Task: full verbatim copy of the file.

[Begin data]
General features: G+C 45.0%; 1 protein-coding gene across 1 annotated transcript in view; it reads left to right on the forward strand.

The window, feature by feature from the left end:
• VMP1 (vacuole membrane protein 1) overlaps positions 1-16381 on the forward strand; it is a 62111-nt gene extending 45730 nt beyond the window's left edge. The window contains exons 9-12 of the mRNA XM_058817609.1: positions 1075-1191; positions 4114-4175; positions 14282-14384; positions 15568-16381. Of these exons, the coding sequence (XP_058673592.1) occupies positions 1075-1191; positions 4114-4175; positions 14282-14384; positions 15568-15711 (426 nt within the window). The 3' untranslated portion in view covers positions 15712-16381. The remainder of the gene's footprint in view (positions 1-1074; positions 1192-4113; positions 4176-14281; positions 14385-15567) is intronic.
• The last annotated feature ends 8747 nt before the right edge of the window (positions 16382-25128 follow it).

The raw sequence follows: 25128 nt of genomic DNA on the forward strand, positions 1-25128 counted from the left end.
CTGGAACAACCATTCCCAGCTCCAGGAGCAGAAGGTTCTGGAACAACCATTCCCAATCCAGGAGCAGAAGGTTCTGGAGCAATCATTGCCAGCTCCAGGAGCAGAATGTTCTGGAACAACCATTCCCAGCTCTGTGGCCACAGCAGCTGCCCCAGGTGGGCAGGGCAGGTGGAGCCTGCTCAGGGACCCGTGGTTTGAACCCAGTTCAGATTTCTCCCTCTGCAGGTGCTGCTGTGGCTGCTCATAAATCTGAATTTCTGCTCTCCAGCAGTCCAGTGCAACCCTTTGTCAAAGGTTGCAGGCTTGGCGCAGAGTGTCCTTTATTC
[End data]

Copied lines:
General features: G+C 45.0%; 1 protein-coding gene across 1 annotated transcript in view; it reads left to right on the forward strand.

The window, feature by feature from the left end:
• VMP1 (vacuole membrane protein 1) overlaps positions 1-16381 on the forward strand; it is a 62111-nt gene extending 45730 nt beyond the window's left edge. The window contains exons 9-12 of the mRNA XM_058817609.1: positions 1075-1191; positions 4114-4175; positions 14282-14384; positions 15568-16381. Of these exons, the coding sequence (XP_058673592.1) occupies positions 1075-1191; positions 4114-4175; positions 14282-14384; positions 15568-15711 (426 nt within the window). The 3' untranslated portion in view covers positions 15712-16381. The remainder of the gene's footprint in view (positions 1-1074; positions 1192-4113; positions 4176-14281; positions 14385-15567) is intronic.
• The last annotated feature ends 8747 nt before the right edge of the window (positions 16382-25128 follow it).

The raw sequence follows: 25128 nt of genomic DNA on the forward strand, positions 1-25128 counted from the left end.
CTGGAACAACCATTCCCAGCTCCAGGAGCAGAAGGTTCTGGAACAACCATTCCCAATCCAGGAGCAGAAGGTTCTGGAGCAATCATTGCCAGCTCCAGGAGCAGAATGTTCTGGAACAACCATTCCCAGCTCTGTGGCCACAGCAGCTGCCCCAGGTGGGCAGGGCAGGTGGAGCCTGCTCAGGGACCCGTGGTTTGAACCCAGTTCAGATTTCTCCCTCTGCAGGTGCTGCTGTGGCTGCTCATAAATCTGAATTTCTGCTCTCCAGCAGTCCAGTGCAACCCTTTGTCAAAGGTTGCAGGCTTGGCGCAGAGTGTCCTTTATTC